9 April 2024

Nation's first commercial-scale hydrogen electrolyser facility opens in Queensland

| James Day
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hydrogen electrolyser facility

Collectively, the two green-hydrogen projects will generate 240 jobs during construction and 93 as part of the ongoing operation. Photo: Queensland Government.

The nation’s largest hydrogen electrolyser manufacturing facility has opened in the Queensland city of Gladstone and is set to hugely increase the current global production of green hydrogen.

Electrolysers are devices that produce hydrogen by using electricity to split water into its component parts. Green hydrogen can be used for transport fuel, industrial heating, and as feedstock for other chemicals such as methanol.

It is the first manufacturing facility in Australia to build electrolysers on a commercial scale and one of the largest in the world. Initially, it will be able to produce more than two gigawatts of energy a year, but at full capacity is expected to make in excess of 200,000 tonnes of green hydrogen annually.

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Energy company Fortescue built the facility with State Government support as the first stage of its Green Energy Manufacturing Centre.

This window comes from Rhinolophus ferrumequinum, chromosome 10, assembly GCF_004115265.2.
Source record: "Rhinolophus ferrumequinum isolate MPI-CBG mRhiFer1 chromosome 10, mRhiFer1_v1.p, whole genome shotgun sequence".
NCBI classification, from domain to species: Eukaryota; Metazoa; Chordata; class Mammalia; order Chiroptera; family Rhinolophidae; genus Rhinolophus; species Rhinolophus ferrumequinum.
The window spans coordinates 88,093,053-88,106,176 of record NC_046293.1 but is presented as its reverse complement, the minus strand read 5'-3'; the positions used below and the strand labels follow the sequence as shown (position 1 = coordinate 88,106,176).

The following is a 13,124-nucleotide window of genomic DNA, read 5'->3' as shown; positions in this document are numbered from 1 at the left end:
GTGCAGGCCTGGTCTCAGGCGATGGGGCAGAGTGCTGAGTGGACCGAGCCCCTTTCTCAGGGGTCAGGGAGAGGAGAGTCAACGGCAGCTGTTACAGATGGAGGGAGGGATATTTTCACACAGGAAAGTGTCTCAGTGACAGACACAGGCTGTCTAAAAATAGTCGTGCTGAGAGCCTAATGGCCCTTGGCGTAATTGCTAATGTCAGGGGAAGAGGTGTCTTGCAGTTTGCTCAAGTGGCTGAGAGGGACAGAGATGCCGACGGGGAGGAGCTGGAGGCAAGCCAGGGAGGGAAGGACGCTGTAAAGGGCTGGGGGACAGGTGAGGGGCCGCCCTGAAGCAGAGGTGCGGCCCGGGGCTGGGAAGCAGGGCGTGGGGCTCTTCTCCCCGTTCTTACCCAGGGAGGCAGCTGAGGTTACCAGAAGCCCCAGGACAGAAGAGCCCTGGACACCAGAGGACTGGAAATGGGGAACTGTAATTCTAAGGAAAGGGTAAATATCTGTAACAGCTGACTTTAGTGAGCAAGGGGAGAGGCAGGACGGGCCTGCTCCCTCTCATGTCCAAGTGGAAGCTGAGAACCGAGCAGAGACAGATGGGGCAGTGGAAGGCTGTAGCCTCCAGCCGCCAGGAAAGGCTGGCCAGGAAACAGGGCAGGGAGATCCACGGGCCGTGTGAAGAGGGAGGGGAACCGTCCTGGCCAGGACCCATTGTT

On a 100-hectare site in the Aldoga Industrial Estate, it is part of the government’s plan to transform the industrial city of Gladstone into a renewable-energy hub. The state provided a range of support for the project, including allocation of the land, an electrical substation, a road network, communications, and local scheme water connection.

Premier Steven Miles announced the facility’s opening at a cabinet meeting, saying it would deliver new clean economy manufacturing jobs and support the government’s commitment to reduce 75 per cent of Queensland’s emissions by 2035.

Fortescue Energy CEO Mark Hutchinson said the facility would position Gladstone as a leading Australian manufacturer of green-energy technology.

“The world is looking for solutions to decarbonise, and green hydrogen has a major role to play in this,” Mr Hutchinson said.

“As the demand for green hydrogen grows, so too will the demand for the electrolysers needed to produce it.

“This facility, delivered and commissioned in less than two years and with one of the only automated production lines of its kind, is a demonstration of what is possible when governments and business work together in the interests of our economy and our environment.”

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Minister for Regional Development and Manufacturing Glenn Butcher also announced at the cabinet meeting they had concluded negotiations with Fortescue for their long-term Water Supply Contract. This contract will support the green-electrolyser facility and the future hydrogen pilot plant, which just received development approval from the state’s Coordinator-General.

This next phase of Fortescue’s precinct is a 50MW green-hydrogen production facility named PEM50, which will be the company’s first commercial-scale plant of its kind. It will use the locally made Proton Exchange Membrane (PEM) electrolysers to produce green hydrogen for domestic and foreign markets.

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